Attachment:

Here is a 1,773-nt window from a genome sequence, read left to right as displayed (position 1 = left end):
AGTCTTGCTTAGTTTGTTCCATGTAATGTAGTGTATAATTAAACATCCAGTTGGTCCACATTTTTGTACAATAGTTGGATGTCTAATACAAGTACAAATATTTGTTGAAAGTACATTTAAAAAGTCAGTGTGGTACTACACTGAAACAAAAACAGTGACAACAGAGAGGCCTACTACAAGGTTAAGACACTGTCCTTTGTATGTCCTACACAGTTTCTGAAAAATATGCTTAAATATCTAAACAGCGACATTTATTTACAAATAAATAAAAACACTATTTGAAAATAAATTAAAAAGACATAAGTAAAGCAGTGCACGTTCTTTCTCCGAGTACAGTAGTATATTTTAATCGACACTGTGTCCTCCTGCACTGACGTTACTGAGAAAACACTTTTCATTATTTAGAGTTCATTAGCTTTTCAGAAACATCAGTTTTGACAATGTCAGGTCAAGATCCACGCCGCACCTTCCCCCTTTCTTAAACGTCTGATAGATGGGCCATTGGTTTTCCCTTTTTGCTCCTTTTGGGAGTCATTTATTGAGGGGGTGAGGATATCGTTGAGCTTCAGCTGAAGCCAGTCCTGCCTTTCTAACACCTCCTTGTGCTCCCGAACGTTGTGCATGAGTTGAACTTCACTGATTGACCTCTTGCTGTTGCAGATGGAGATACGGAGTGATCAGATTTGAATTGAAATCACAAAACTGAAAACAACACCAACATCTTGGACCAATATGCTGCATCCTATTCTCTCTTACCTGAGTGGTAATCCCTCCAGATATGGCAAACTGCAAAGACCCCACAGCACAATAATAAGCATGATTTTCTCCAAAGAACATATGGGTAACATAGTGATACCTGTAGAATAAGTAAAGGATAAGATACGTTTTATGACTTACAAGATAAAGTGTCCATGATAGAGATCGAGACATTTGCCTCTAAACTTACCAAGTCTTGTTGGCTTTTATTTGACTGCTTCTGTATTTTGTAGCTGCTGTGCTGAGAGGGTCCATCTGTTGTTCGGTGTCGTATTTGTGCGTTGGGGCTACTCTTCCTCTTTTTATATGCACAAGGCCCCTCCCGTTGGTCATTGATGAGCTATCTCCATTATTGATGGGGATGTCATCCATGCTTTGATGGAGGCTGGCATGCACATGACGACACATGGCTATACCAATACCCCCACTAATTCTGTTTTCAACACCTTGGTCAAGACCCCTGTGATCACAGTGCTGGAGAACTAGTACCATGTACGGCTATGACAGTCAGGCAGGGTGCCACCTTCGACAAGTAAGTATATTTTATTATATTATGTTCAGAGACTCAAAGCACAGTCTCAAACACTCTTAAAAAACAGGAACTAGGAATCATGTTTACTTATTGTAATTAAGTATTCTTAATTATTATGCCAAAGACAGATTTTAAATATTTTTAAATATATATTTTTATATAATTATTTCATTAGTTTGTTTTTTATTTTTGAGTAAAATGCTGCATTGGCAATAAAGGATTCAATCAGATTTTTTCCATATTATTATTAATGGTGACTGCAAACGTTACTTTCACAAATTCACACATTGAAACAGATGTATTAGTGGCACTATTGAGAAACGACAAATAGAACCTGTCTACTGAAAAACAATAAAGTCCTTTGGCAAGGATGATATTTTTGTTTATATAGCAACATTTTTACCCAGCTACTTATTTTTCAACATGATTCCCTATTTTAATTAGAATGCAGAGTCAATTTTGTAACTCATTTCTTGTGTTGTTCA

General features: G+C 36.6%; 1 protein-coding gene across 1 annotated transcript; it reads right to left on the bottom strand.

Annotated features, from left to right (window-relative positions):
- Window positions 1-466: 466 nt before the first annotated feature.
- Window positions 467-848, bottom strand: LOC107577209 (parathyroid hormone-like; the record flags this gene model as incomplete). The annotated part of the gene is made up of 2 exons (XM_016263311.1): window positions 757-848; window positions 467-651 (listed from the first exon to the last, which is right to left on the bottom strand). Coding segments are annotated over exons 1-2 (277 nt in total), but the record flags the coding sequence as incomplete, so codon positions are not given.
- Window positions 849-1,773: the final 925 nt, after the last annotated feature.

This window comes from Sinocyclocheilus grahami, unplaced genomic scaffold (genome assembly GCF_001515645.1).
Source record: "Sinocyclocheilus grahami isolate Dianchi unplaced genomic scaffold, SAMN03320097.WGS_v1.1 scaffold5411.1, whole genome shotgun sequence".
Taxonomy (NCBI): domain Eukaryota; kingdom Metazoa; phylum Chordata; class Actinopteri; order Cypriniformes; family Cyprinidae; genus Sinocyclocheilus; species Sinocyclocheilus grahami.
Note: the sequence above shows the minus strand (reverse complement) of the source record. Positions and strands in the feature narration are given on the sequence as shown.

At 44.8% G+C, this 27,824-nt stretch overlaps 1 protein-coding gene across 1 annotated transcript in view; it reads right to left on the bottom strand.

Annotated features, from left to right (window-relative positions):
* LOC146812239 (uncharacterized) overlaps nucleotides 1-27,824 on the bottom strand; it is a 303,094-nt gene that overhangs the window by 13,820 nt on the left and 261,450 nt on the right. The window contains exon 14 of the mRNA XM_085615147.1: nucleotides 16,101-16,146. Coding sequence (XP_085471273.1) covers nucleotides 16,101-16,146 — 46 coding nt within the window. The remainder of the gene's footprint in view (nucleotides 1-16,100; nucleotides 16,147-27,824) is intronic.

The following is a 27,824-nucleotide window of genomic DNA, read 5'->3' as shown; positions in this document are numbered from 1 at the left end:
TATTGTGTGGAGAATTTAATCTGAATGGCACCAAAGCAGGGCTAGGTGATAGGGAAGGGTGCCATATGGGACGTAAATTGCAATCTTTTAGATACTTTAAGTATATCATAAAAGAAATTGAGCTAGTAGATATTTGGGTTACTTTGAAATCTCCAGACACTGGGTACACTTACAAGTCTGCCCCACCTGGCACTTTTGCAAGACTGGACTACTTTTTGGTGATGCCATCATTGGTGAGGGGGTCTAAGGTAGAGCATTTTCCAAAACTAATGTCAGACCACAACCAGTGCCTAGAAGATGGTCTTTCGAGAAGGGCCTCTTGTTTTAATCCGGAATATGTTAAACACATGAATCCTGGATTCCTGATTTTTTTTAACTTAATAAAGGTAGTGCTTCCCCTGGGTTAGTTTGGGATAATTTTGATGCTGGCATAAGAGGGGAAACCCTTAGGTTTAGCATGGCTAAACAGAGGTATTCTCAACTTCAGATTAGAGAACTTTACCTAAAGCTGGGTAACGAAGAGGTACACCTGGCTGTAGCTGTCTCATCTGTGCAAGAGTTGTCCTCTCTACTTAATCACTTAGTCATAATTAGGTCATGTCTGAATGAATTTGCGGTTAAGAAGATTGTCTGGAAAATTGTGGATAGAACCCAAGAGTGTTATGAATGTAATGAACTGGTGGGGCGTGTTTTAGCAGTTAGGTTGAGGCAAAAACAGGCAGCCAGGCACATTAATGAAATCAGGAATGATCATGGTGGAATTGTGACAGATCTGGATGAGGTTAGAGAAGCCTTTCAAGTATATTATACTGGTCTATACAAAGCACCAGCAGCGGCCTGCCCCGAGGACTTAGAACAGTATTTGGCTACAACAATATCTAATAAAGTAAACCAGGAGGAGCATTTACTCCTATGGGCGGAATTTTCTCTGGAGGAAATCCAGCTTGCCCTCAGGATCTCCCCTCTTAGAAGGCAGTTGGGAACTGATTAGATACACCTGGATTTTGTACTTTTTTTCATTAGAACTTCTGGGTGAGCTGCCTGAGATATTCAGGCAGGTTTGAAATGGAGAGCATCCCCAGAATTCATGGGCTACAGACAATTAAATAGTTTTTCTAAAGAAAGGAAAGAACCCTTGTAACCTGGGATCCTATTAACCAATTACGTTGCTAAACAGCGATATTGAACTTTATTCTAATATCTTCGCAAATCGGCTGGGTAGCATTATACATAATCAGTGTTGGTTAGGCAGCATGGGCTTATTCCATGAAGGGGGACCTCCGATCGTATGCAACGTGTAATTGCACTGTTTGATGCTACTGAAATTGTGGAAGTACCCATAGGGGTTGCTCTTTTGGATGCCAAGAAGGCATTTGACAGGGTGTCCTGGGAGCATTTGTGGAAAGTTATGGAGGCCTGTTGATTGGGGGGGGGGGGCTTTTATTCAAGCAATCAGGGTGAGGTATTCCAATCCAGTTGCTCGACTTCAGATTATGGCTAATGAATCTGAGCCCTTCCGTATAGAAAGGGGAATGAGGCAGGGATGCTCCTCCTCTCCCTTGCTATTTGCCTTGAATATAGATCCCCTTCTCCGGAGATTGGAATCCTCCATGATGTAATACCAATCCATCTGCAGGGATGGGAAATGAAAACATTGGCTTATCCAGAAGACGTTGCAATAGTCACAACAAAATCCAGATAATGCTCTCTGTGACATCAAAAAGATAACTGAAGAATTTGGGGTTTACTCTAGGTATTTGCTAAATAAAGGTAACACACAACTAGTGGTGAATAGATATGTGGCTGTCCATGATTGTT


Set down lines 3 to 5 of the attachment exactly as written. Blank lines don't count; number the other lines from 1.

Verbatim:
General features: G+C 36.6%; 1 protein-coding gene across 1 annotated transcript; it reads right to left on the bottom strand.

Annotated features, from left to right (window-relative positions):
- Window positions 1-466: 466 nt before the first annotated feature.